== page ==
The reason he's viewed as a compiler is because he had an unspectacular 4.0 YPC average on his career and several of those 1000 yard seasons he was well under 4.0 YPC. If Da Bears had given Forte another 20 carries last season so he got 1000 yards, would that have all of the sudden made some big difference? It's how he got the 1000 yards that most people consider the more important measuring stick than just the arbitrary number itself.The only RB's that have YPC's as bad as Martin and Bettis in the hall are Riggins and Floyd Little (3.9 YPC a piece). Martin deserves to be there over Little though, who just made it last year, so he'll probably get in. He's still not what I think of when I think HOF RB.
Your Forte question is apples and oranges. Martin's case isn't built on one season, it's built on 10 straight seasons of 1000+ rushing yards and 1650+ yards from scrimmage. That is a level of consistent high-level achievement that is extremely rare and is HOF worthy IMO. To even bring up Forte in the conversation is silly.
 
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Martin was a compiler, and I mean that in the most positive respect to the guy.
That's simply not true. If you don't recall, I've linked to his page. Here it is againhttp://www.pro-football-reference.com/players/M/MartCu00.htm

The guy retired after his first poor season. He didn't keep playing to add on to his career totals. He retired at age 32.

At age 31, he led the NFL in rushing.

If anything, out of the three, the other two would be compilers.

Bettis became a GL back (to a degree) as his career wound down and Faulk played 4 or 5 years where he didn't get 1000 yards rushing.

 
faulk and sanders are going in

dawson should be.

martin will eventually. (he better before bettis goes in and i'm a steeler fan. martin was a much better back).

carter should be in, but i have to go with andre reed first. and the fact that irvin is in over reed is still laughable to me.

 
Off my chest-Some of you guys are making me feel old and I'm wondering if you were NFL fans, serious NFL fans, when Faulk and Martin were playing.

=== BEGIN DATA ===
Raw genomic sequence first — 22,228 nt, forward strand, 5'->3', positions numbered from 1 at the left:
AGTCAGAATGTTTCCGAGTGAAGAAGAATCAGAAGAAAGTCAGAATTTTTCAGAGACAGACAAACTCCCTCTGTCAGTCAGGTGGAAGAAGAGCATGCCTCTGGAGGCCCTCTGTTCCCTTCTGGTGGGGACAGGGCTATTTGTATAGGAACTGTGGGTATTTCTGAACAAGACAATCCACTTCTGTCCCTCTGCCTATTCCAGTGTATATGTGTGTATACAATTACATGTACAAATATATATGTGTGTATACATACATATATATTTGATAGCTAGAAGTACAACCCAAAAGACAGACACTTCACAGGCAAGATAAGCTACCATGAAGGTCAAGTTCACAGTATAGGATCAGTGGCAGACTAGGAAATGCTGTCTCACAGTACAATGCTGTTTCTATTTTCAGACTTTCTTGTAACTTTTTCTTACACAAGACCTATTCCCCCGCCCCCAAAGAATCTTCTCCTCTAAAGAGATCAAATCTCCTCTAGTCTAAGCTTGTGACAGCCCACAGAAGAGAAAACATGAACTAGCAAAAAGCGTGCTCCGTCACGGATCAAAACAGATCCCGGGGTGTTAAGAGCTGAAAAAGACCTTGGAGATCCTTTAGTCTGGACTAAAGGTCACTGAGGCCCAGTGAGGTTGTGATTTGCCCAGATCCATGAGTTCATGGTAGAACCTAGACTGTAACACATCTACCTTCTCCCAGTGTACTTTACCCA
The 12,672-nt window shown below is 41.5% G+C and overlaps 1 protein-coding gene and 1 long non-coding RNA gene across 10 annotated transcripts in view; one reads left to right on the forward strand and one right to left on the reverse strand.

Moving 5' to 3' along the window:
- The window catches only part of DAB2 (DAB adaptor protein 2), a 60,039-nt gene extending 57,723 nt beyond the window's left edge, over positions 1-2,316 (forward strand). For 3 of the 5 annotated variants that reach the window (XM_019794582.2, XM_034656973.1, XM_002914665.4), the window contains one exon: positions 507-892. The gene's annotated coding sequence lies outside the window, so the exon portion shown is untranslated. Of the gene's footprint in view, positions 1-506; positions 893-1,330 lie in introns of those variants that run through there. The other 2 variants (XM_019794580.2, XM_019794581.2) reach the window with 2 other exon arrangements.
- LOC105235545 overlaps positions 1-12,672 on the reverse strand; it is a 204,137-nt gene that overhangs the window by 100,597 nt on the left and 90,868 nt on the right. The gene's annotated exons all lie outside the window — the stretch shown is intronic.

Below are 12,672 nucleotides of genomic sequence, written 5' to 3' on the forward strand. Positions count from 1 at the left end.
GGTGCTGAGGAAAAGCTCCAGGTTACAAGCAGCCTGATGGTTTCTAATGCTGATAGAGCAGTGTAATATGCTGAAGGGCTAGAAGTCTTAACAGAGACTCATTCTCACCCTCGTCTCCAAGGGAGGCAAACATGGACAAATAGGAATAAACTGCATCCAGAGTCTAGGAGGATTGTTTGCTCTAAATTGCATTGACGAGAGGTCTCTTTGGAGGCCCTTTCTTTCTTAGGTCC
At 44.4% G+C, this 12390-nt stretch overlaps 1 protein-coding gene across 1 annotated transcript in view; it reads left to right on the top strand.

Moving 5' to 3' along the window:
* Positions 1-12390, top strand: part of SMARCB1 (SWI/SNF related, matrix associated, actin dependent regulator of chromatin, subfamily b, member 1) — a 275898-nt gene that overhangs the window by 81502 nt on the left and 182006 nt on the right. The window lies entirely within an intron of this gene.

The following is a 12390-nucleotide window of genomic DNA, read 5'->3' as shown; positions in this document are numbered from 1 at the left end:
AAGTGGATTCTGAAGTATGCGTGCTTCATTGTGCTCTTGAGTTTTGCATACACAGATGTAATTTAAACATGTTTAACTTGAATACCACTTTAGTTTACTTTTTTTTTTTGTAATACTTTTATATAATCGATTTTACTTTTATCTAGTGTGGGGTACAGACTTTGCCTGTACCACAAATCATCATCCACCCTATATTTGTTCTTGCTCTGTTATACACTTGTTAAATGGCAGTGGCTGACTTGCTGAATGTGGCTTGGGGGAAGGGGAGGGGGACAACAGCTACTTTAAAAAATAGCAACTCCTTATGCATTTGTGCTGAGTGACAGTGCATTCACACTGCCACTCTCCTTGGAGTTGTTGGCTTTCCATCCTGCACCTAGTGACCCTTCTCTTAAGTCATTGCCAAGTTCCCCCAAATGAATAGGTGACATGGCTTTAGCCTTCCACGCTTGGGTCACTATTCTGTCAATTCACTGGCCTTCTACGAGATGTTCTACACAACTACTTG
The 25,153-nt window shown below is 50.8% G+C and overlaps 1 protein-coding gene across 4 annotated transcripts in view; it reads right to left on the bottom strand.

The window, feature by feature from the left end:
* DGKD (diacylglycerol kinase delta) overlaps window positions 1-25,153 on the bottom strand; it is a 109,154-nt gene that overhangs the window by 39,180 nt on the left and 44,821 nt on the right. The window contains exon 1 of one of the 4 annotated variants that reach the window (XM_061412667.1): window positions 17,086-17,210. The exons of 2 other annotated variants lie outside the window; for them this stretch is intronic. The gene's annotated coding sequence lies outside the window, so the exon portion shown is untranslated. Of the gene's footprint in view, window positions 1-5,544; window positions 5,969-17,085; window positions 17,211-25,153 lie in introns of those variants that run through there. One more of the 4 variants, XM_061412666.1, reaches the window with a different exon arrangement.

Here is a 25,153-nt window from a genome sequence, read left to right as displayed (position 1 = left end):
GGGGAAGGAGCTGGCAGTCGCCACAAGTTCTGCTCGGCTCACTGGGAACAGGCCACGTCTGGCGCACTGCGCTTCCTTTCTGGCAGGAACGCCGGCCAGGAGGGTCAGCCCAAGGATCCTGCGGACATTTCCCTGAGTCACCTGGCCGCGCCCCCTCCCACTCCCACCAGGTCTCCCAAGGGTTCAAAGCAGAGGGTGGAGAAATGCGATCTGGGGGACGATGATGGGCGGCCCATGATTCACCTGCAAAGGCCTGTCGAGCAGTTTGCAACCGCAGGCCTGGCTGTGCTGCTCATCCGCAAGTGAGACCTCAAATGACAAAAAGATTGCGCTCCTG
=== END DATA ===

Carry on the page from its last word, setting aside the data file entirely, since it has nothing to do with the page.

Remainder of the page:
There's some stat looking that's just ridiculous in here. Earl Campbell had what you guys would call a horrible average some years, like 3.4 or somesuch so don't give me that Martin is so terrible with his 4. I'm sorry but it seems there's an ignorance of how the yards were gained. I have zero problem with Earl's average. More often than not, he got 3.4 then 3.4 then 3.4 and it was a first down. Then they did it again. The defense knew it and the guy kept pounding the rock. Eventually he took such a pounding that he suffered from traumatic leg injuries even to this day. "You cant" hold it against the guy that he was his team's offense and that he got it done in that fashion. Without a doubt I feel I can proclaim that 99% of NFL RBs before and after Campbell could not have done what he did. In today's game, I doubt anyone could. Very little about today's RBs screams of durability and toughness.

Riggins wasn't all that different from Campbell in this regard and (at times) Alstott on the Bucs too. They got hurt doing it though.

Marshall Faulk is like a completely different position or something to Earl Campbell. I can't imagine either being capable of replacing the other, the styles are just so very different. Faulk wasn't anywhere near as tough a runner or as good an inside runner and Campbell wasn't anywhere near as cat quick.

Re this discussion. Martin played WR for the Jets little bit atimes as they had a year or two with an unusually high number of injuries at WR. He wasn't anywhere near the receiving back that Faulk was. Like Campbell though, I don't think Faulk could have replaced Martin or Martin have replaced Faulk with each doing as well.

They are different, so very different runners.